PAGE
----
DIY Keepsake Shadow Box For Under $15!

Some people love to decorate with keepsakes and traditionally I have never been one of those people. Perhaps because growing up, my family never had a ton of pictures ticker taped around our house. We lived in this beautiful, old Victorian home built in the late 1800’s and my mom kept everything on the inside very traditional; no big pictures, just a few pieces of art here and there. The same thing went for my late grandmother’s home, but for a very different reason.


Thanks internet, for this picture of my childhood house.

IMG_20151029_215735My grandmother suffered through terrible postpartum depression after my mother was born—so naturally, there were not a ton of pictures of my mother and aunt around. I took a little inspiration from my mom and grandmother for this project, especially my grandmother. When my grandmother passed away at the impressive age of 92, the funeral director gave me a flower from the bundle on top of her casket. I dried it out and decided to keep it—and I have for quite awhile.

I was walking through HomeGoods one day and saw a really beautiful shadow box on sale for $12 and was inspired to craft something that wasn’t just another boring picture, but at the same time paid homage to my grandmother.

The inspiration for your shadow box may be different from mine, as I am remembering a lost loved one, but the concept can be applied to any keepsake. Grab reclaimed, scrapbook, or any kind of paper really, push pins, and your keepsake, and get ready to be creative.


  • Gold calligraphy Pen
  • Scrapbook Paper
  • Shadow Box
  • Push Pins
  • Quote (I found one on my huge Inspirationals board on Pinterest)


  • My shadow box came with push pins and burlap to pin things to. I suggest adding material to the back, that way if you aren’t content with your final product a few years down the line, you can change it out easily.
  • Remove the pins and place them in an area where you won’t lose them.
  • Measure your paper, I left about a quarter-inch of fabric showing around the outside of the paper. Which meant I had to cut my scrapbook paper down some.
  • Grab your calligraphy pen and give your quote a practice run before you try the real thing. Also, when you apply the actual quote to the paper you plan on mounting I would use a ruler—when you are drawing in cursive it’s really easy to write crooked!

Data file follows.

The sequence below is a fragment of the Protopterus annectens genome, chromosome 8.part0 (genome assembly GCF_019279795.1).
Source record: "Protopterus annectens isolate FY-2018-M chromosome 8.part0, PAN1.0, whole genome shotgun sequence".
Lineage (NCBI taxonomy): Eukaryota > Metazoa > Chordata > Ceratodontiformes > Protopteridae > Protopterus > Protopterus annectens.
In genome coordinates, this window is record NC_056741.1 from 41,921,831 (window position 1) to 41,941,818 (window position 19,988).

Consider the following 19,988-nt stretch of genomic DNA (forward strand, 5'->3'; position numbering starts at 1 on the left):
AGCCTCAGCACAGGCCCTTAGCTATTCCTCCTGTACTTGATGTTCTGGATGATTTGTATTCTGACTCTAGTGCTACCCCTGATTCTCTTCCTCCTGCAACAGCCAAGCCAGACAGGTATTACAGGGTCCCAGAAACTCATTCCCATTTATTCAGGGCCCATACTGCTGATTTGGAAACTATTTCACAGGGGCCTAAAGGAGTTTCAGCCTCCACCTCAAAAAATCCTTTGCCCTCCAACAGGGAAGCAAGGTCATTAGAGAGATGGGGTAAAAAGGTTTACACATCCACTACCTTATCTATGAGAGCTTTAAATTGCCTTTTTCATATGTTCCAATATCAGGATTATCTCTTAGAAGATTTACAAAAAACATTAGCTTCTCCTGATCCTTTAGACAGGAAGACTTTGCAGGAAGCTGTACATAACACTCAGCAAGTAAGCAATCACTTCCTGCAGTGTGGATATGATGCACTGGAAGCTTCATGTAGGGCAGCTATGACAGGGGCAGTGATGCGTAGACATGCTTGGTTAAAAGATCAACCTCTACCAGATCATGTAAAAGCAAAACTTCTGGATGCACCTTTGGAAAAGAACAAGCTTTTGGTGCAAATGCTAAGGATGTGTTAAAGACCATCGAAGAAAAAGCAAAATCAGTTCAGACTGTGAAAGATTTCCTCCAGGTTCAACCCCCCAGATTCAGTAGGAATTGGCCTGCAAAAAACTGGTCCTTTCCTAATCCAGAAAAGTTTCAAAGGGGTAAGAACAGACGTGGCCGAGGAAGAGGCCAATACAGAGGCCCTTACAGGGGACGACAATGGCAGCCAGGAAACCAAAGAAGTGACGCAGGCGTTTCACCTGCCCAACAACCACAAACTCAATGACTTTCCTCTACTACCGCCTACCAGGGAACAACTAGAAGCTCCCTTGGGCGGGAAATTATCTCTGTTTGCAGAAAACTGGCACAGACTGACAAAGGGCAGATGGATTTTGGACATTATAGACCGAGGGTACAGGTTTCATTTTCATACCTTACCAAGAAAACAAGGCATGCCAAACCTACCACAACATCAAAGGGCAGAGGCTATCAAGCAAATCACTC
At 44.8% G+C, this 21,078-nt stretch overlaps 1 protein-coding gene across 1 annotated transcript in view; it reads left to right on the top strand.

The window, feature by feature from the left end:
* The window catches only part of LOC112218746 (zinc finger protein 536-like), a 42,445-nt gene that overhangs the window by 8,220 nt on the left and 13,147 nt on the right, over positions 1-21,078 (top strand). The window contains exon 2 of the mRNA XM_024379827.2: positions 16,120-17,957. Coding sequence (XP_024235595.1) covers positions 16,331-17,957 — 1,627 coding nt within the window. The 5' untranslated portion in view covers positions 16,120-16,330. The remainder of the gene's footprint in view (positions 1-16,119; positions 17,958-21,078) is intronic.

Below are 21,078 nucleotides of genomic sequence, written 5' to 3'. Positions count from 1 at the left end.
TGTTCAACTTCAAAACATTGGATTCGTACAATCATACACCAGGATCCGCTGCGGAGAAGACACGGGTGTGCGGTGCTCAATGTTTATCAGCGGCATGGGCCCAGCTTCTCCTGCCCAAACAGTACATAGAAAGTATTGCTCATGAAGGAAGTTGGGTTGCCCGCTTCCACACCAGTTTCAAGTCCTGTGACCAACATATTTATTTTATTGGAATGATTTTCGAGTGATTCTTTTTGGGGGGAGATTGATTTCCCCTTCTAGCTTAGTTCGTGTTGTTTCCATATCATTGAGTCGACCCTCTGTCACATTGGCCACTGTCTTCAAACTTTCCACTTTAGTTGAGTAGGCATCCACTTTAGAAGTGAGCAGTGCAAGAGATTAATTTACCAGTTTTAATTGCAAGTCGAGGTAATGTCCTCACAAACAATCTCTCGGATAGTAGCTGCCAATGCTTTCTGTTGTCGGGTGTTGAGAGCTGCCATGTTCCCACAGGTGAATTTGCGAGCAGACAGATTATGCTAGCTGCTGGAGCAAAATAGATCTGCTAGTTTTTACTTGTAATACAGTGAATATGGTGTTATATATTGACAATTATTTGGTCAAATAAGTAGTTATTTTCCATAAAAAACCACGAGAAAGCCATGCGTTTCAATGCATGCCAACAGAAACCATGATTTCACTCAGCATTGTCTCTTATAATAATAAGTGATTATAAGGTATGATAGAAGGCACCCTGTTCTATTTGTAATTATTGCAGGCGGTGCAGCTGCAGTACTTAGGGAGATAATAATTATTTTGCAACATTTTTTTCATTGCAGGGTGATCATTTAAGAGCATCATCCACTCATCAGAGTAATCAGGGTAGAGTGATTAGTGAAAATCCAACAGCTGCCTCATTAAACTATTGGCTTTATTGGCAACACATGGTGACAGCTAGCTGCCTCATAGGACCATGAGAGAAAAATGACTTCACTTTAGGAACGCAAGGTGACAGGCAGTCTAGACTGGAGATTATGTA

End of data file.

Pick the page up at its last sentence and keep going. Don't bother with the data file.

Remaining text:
• Once your paper is dry, arrange your paper and keepsake inside the shadow box. I was able to do this with 5 pins, however, you may need more depending on the weight of your keepsake. Mine was just a dried flower, so it really only took one pin to hold up.


I would have completed this project much sooner, but I took a really long time trying to figure out what quote I could use that would epitomize my grandmother. I ended up with something that sounds so much like her and my mom.

“Life is tough my darling, but so are you.”

My grandmother was an amazing lady. She tested as having one of the highest IQs for a female in Ohio when she was a young women. As I mentioned, she battled terrible postpartum depression and because mental health was very misunderstood in the 50s (and now), they tried a lot of things with her, one of which was a treatment that caused her to lose all her hair. She wore her wig with pride, had a sassy demeanor, was one of the most well read people in the world, and took guff from no one. Her best qualities rubbed off on my mom, who is amazing and one of the toughest women I know.

Coming from a family that didn’t believe anything less than exceeding expectations wasn’t always fun, especially when I was younger. Someone once made a comment (not to me, but definitely about me) that “at least their family loved and supported them.“—or at least that was the gist of it, you know how weird social media can be. I…was…furious. I took a hard look at my family, which isn’t perfect by any stretch of the imagination, but I decided that I come from amazing minds; lawyers, philanthropists, entrepreneurs, artists, musicians, pediatric surgeons, farmers, teachers…how could I not be proud and encouraged by that?

I am blessed to be from a long line of smart, independent, tough women—and this shadow box will be a reminder of that and my grandmother. ❤


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